Another thing you need to be cautious about is any link that’s embedded in an email message which supposedly arose from a social network provider, or some other trusted source. If at all you find yourself on a page which doesn’t feel right, close the browser tab making sure that you don’t click on any buttons on the page itself – so that you don’t end up the victim of clickjacking attacks etc.
If it doesn’t look right, it probably won’t click right!
You can instead try connecting directly to the site instead by typing the URL on the address bar.
Good social platforms improve their information security practices more or less continually, Facebook and Twitter are particularly effective with their improvement strategies. Whenever there’s suspicious activity with regards to your account, you will be alerted. So, do check your email for such mails, and take appropriate action if necessary.
Most of the social media accounts not only block suspicious login attempts, they will promptly ask you to change the password as well. If such is the case, you should by all means change the password asap to minimize the chance of a malicious agent laying his digital hand on your personal info.
One of the rare times when a mail not from a friend/family may be worth it!
This may sound kind of obvious – saying that you shouldn’t put up sensitive information for anyone to see. But the thing is, we all get carried away at times and end up putting up info – about others or ourselves which would be better off remaining private.
And sometimes the info you share without realising might have been private for someone else. For instance, if you’re mentioning the names of your friend’s kids online, you should be sure that
they are okay with that- younger people are always the most vulnerable on an online platform.
Draw the line on what you put on the page
As for your own privacy settings, you should do a double-check since your page may be visible to all viewers, regardless of whether they are a friend or not. Such public info, if it falls in the wrong hands may be used for nefarious activities like identity fraud.
There exist good network security products that enable you to provide application control on FB and Twitter. A dedicated SSL application for decrypting SSL traffic or a next-generation firewall are examples. Some of these products would also scale based on the network performance requirements.
Quite frequently, you see games and apps that are promoted through social media. Well it does make sense, since almost everyone spends more time on here than in the real world these days. But the problem is not just that there might be an overwhelming number of such ‘utilities’ that are promoted, there may also be those that are promoted with malicious intents by crooks. These apps may be promoted as things that enhance the functionalities of your social network or something similar but which in reality will be intended only for getting your sensitive information.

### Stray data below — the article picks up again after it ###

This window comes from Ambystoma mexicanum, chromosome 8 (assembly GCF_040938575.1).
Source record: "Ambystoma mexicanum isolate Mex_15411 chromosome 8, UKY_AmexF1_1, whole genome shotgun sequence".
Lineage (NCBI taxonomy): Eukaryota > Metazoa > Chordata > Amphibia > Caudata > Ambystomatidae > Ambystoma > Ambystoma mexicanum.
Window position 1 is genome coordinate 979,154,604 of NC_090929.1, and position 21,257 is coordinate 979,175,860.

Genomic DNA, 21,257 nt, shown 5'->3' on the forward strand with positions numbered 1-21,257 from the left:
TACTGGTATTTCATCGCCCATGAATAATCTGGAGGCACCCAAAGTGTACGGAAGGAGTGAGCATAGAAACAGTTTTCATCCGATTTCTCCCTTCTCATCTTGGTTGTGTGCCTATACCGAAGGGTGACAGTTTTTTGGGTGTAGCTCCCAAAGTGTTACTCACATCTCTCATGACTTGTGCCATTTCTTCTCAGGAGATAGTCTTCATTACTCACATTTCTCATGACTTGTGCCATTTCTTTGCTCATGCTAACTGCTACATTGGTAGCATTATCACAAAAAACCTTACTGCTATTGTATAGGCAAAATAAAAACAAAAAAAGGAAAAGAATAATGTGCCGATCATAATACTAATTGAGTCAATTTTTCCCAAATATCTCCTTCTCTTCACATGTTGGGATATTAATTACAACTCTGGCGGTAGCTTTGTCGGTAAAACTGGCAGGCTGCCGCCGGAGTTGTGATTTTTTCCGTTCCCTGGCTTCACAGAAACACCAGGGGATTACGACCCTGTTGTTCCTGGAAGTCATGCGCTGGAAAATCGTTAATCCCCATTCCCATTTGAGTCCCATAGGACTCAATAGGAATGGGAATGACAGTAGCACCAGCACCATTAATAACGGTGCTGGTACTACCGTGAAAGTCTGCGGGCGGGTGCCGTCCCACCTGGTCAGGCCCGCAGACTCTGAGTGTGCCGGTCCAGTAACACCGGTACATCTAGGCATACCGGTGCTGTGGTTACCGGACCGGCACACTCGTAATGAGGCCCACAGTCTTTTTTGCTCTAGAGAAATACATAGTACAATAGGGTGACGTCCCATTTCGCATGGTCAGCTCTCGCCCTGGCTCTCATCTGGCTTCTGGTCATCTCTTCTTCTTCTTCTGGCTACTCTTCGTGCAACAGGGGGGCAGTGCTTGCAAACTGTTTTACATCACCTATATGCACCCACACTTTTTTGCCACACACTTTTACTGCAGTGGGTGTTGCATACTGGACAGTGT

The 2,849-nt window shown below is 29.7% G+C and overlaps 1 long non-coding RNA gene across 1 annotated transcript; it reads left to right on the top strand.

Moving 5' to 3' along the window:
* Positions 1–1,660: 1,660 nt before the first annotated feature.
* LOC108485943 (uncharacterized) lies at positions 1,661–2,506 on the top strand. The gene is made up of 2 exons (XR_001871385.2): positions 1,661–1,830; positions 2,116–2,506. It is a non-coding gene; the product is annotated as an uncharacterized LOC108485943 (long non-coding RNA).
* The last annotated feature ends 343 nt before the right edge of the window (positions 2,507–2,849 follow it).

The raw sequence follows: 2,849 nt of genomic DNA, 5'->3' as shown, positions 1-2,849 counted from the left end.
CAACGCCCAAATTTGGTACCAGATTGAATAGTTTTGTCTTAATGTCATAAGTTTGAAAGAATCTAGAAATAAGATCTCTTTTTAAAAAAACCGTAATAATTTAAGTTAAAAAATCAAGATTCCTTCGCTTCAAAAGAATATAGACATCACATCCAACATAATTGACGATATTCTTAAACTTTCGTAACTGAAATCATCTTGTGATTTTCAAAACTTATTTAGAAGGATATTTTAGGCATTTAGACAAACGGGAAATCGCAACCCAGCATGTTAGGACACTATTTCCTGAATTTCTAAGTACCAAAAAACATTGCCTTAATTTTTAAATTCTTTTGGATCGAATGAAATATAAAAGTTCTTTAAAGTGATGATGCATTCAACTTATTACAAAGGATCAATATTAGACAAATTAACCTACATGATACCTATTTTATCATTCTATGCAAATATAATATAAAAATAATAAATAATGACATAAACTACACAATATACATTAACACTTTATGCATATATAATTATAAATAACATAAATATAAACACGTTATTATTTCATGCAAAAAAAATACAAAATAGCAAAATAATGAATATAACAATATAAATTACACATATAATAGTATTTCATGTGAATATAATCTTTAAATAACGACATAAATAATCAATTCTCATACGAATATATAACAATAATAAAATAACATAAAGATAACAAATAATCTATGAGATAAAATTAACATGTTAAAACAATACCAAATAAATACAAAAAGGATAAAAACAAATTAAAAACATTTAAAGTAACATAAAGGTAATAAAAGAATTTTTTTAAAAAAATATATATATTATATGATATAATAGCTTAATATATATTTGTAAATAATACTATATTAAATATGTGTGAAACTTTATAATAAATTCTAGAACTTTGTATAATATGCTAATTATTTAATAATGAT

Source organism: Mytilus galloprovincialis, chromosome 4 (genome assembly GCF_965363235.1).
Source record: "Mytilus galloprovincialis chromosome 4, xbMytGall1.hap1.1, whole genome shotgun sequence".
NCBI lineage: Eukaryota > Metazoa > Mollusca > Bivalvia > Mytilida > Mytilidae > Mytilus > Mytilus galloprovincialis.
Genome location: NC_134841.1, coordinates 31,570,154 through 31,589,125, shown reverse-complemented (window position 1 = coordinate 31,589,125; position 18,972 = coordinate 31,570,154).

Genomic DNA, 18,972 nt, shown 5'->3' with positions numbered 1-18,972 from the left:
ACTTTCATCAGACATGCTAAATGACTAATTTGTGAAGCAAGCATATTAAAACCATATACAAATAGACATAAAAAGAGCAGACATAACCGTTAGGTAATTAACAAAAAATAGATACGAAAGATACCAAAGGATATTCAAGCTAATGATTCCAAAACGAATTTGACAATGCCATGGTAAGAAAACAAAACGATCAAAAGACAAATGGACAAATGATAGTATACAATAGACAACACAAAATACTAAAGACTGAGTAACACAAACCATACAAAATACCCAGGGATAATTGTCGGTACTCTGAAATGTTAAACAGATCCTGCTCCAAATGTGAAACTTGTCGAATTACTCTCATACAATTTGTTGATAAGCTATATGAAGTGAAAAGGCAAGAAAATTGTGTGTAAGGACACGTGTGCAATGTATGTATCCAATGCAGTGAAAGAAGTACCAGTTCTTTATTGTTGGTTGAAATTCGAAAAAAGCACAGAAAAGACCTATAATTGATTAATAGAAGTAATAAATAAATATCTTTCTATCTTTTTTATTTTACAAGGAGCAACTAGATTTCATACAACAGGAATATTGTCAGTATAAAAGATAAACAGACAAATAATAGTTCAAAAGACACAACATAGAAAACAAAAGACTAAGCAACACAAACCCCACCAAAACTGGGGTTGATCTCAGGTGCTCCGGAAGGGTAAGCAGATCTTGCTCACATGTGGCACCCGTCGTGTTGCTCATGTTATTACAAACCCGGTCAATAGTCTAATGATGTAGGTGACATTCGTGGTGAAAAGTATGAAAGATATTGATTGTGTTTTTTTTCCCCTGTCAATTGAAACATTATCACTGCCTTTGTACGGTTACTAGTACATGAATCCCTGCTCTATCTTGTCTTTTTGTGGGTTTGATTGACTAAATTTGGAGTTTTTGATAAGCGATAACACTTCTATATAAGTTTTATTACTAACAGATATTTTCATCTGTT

The social media is where you learn that your favourite nephew got a special certificate for participating in the school’s annual dance competition. It’s also where you learn that you can earn a hundred million dollars if only you would follow the shared link and give certain information. Information of the latter kind is most definitely bound to be a spam. Sometimes, such updates come from sources that appear to be from reliable sources, like, say the Coca-Cola company maybe?
The bottom-line is that whenever there’s an offer than promises way more than what your intuition tells you an offer should, or can offer, you should be wary of it. Clicking on the link could compromise your internet security. And be doubly careful if they ask for such sensitive information as your bank account details. Before taking any action check the website of the company from which the offer supposedly originated and verify if they have launched such an offer/campaign.
Too good is not always for the good
With these measures in place, you social life online ought to be safe and secure. Enjoy the updates, respond with emojis – even the tongue out variety, and have no worries! Yeah, that’s life, at least when there’s no work to do.
This article was first published in October 2016 issue of Digit magazine. To read Digit's articles first, subscribe here or download the Digit e-magazine app for Android and iOS. You could also buy Digit's previous issues here.